The Building Community Resilience Collaborative
The Building Community Resilience (BCR) collaborative at the Redstone Center seeks to improve the health of children, families, and communities by fostering engagement between grassroots community services and public and private systems to develop a protective buffer against Adverse Childhood Experiences (ACEs) occurring in Adverse Community Environments (ACEs) – the “Pair of ACEs." Connecting community organizations (through a church health ministry or trusted food pantry, for example) with larger systems (including those in health care, education, business, law enforcement) can begin to build a durable network to improve community wellbeing. The BCR sites are in the Greater Cincinnati Region of Southwest Ohio and Northern Kentucky, Dallas County, TX, the State of Oregon, Washington, DC-Maryland-Virginia, the State of Washington and Kansas City (MO and KS) and St. Louis, MO.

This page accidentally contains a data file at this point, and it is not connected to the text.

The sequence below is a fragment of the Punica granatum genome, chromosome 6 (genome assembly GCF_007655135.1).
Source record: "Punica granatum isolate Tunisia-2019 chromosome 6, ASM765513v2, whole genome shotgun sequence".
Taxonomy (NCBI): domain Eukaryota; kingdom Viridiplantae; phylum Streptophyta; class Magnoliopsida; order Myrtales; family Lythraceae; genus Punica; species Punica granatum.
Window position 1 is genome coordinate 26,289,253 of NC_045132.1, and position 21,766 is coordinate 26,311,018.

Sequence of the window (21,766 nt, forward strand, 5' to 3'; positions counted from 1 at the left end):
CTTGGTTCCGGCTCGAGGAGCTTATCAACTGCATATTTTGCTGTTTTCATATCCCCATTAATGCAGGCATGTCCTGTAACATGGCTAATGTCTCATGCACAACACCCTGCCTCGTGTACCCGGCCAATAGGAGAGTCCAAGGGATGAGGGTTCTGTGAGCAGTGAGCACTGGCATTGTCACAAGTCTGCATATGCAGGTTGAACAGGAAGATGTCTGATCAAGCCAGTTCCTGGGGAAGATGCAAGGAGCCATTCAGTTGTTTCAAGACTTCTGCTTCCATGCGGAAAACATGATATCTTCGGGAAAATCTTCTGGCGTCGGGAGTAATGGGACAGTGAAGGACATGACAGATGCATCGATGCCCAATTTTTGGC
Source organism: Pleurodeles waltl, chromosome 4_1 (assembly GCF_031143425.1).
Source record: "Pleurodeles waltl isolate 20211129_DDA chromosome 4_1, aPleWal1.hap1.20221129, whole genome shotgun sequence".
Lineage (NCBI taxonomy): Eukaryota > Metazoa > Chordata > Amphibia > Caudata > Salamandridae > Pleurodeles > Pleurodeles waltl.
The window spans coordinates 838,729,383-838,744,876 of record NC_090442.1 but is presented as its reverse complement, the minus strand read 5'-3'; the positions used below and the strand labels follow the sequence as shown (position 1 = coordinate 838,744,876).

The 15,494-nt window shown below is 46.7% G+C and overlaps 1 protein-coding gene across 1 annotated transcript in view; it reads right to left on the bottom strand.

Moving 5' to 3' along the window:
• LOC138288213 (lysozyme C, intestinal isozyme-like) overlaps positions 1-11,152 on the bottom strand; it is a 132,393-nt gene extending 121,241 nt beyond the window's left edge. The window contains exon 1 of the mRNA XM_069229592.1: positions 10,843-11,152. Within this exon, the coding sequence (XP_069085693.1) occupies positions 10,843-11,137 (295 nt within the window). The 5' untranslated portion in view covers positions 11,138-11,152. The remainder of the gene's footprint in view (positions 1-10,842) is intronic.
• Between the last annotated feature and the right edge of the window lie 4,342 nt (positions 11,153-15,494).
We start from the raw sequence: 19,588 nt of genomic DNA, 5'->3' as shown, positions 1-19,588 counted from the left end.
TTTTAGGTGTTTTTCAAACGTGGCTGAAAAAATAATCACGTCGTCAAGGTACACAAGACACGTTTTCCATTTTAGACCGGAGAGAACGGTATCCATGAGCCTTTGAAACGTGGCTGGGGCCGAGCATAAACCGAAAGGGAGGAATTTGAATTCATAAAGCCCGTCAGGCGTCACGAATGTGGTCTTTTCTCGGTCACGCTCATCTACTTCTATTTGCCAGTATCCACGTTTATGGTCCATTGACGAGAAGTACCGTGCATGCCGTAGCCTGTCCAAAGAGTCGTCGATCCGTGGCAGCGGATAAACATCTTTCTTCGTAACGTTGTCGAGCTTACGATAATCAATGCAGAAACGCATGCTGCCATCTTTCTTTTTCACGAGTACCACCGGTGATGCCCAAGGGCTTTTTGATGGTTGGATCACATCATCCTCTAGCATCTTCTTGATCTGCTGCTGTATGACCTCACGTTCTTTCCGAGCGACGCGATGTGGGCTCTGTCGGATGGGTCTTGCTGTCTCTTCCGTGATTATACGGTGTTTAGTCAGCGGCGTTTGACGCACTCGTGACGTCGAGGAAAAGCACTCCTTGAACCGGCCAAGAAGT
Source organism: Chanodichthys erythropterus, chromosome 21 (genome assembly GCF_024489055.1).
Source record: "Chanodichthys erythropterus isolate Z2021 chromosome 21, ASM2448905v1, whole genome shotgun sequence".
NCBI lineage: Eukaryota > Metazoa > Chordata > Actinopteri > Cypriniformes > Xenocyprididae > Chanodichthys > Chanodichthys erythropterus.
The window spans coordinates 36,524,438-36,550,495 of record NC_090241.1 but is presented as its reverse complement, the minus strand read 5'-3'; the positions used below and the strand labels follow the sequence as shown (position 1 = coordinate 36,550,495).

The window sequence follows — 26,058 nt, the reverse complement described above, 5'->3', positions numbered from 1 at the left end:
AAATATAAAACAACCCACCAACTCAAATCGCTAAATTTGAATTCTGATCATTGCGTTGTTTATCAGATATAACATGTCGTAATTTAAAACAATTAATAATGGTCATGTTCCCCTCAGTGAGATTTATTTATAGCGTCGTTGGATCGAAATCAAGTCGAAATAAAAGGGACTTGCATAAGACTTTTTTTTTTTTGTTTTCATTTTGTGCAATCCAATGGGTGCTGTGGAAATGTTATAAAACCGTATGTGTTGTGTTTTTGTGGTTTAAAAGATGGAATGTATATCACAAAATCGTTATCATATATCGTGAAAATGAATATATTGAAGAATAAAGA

BCR sees community resilience as an essential factor in improving public health outcomes. Community resilience originates from buffers in communities and families to protect individuals from the accumulation of stress due to adverse childhood experiences, such as exposure to emotional and sexual abuse, maternal depression, neglect or incarceration. When these exposures are experienced in adverse community environments (ACEs), characterized by violence, racism, or poverty, for example, the effects are compounded and often lead to multi-generational stress and poor health outcomes.
The work of BCR is to build networks that foster resilience against the stressors that can become toxic to a child’s development and long-term health: Adverse Childhood Experiences occurring in Adverse Community Environments – the “Pair of ACEs.”
As our work evolved over time, we learned more about the relationship between trauma, equity and resilience. We are developing resources for communities to communicate and engage in the equity aspect of community resilience work. Read more about trauma, equity and resilience.
The Building Community Resilience (BCR) Approach